By Sam Skolnik
Major law firms that decided several years ago to advise clients on cryptocurrency matters aren’t backing down, despite the recent plummet in value of digital currencies like Bitcoin.
Practice leaders concede that the popped crypto bubble has resulted in a tough time for a segment of their clients, especially startups, as fewer new crypto businesses are forming than in recent years, and consequently the “new deal flow” is slowing.
Yet these attorneys report such practice groups are still thriving despite the changed market. This is due to increased regulatory inquiries and investigations, more litigation, and a growing need to help procure new financing or bankruptcy protection for some clients.
Most lawyers in the field remain optimistic about the future of Bitcoin and other cryptocurrencies, despite warnings from regulators about their misuse, and bearish market predictions from some investors. They’re uniformly excited about what’s next for related blockchain technology.
“We’re actually pretty bullish in this space,” Curtis Mo, a Silicon Valley-based partner with DLA Piper, told Bloomberg Law. “This is here to stay.”
Law firms first began standing up their own practice groups in the field in 2010. That was a year after Bitcoin, the first popular cryptocurrency, was released.
Simultaneously, practice groups began handling work involving blockchain—a technology that allows digital information to be distributed but not copied through the use of cryptography.
Though blockchain was originally designed to serve as a ledger for Bitcoin transactions, other organizations have begun to use it to promote efficiencies. One common use of blockchain is for “smart contracts,” which leverage code to execute transactions automatically.
Most law firms that work in this area have combined practices that handle both crypto and blockchain-related clients.
Perkins Coie and Cooley were among the first major law firms to handle cryptocurrency and blockchain work. In the past several years, other top firms also have made major commitments to the field, including Baker McKenzie.
Perkins Coie’s practice group may be the largest, with 20 attorneys working full-time on blockchain and crypto, and another 35 lawyers part-time, said J. Dax Hansen, a Seattle-based partner with the firm and chair of its blockchain technology and digital currency industry group.
Hansen said about half of his group’s work involves unsettled federal and state regulations. Another 25 percent includes financing and corporate work, often involving startups, and the remainder involves enforcement issues, he said.
The Securities and Exchange Commission and the Commodity Futures Trading Commission have taken the enforcement lead, and the SEC has at times charged crypto companies with unregistered distribution of securities. But that’s just the beginning, crypto lawyers say, as the IRS and Justice Department are also are keeping tabs on companies.
Issues surrounding cryptocurrencies recently have come into sharp focus, as Bitcoin peaked in December 2017 at a value of roughly $19,500. As of Jan. 28, that price had dropped to around $3,420 as U.S. markets closed.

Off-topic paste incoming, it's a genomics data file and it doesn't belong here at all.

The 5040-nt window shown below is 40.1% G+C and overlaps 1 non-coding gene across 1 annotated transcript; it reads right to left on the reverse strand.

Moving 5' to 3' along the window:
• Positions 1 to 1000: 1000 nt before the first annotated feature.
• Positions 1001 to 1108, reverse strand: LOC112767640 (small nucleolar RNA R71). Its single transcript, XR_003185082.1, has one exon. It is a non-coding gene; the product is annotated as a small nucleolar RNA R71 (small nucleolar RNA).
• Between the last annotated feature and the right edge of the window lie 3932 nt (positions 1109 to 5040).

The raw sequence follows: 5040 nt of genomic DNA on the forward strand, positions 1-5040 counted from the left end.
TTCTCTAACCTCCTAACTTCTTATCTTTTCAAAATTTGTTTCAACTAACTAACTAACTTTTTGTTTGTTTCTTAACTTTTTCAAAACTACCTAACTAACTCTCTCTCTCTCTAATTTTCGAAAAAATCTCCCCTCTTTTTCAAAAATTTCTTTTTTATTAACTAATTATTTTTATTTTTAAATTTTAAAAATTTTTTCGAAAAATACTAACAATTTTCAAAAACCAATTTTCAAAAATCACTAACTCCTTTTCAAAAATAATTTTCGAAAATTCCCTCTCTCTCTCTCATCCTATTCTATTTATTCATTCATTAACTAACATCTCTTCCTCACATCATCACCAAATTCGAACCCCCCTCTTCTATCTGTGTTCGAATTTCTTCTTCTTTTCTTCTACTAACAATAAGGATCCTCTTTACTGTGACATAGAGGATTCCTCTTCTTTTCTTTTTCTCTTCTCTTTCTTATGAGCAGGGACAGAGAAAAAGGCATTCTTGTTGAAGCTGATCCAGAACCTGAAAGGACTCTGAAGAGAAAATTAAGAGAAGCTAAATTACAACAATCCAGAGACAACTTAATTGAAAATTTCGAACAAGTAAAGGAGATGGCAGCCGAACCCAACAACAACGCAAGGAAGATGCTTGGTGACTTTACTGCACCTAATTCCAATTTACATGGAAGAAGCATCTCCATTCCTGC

In the bubble’s wake, firms continue to hold starkly different attitudes about the wisdom of investing too many resources into cryptocurrency-related work, said Matt Kluchenek, a banking and finance partner with Mayer Brown in Chicago.
Mindsets have ranged from the “incredibly suspicious” on the one hand, to other firms that quickly developed drives to “head out West and stake our claim,” said Kluchenek, who until recently worked on blockchain and crypto issues at Baker McKenzie.
Kluchenek said that financial technology, or “fintech” work has picked up over the past year—including blockchain work—in part because of its fast-evolving list of applications.
Going forward, he said clients are likely to appreciate law firms that have been in the space from the beginning.
Despite the bullish attitudes of many, there may be causes for concern for firms that put a particular focus on cryptocurrency.
One prominent investor, Jeff Schumacher, founder of BCG Digital Ventures, recently warned investors about the long-term viability of cryptocurrencies.
“I do believe it will go to zero. I think it’s a great technology but I don’t believe it’s a currency. It’s not based on anything,” he said during a Jan. 23 panel discussion at the World Economic Forum in Davos, Switzerland.
This isn’t to mention the address by SEC Chair Jay Clayton one year ago. He put lawyers on notice regarding their work for crypto startups promoting “initial coin offerings,” fundraising tools that offer digital currency directly to the public.
As “gatekeepers,” lawyers representing these companies need to make sure they’re not illegally helping to introduce products that are effectively “securities” but are not promoted as such, he said in the speech before the Securities Regulation Institute.
“To be blunt, from what I have seen recently, particularly in the initial coin offering ('ICO') space, they can do better,” Clayton said.
Some firms, like BakerHostetler, have made a conscious decision to try to minimize risk by focusing more on the blockchain side of their practices than the crypto side—and by avoiding ICOs altogether.
The crypto bubble, said Laura Jehl, a partner in BakerHostetler’s privacy and data practice, may have been helpful for a few reasons, including weeding out some of the bad actors among the startups.
“It’s led to a maturation of the market,” said Jehl, in part by leaving companies more likely to grow as new tech develops.
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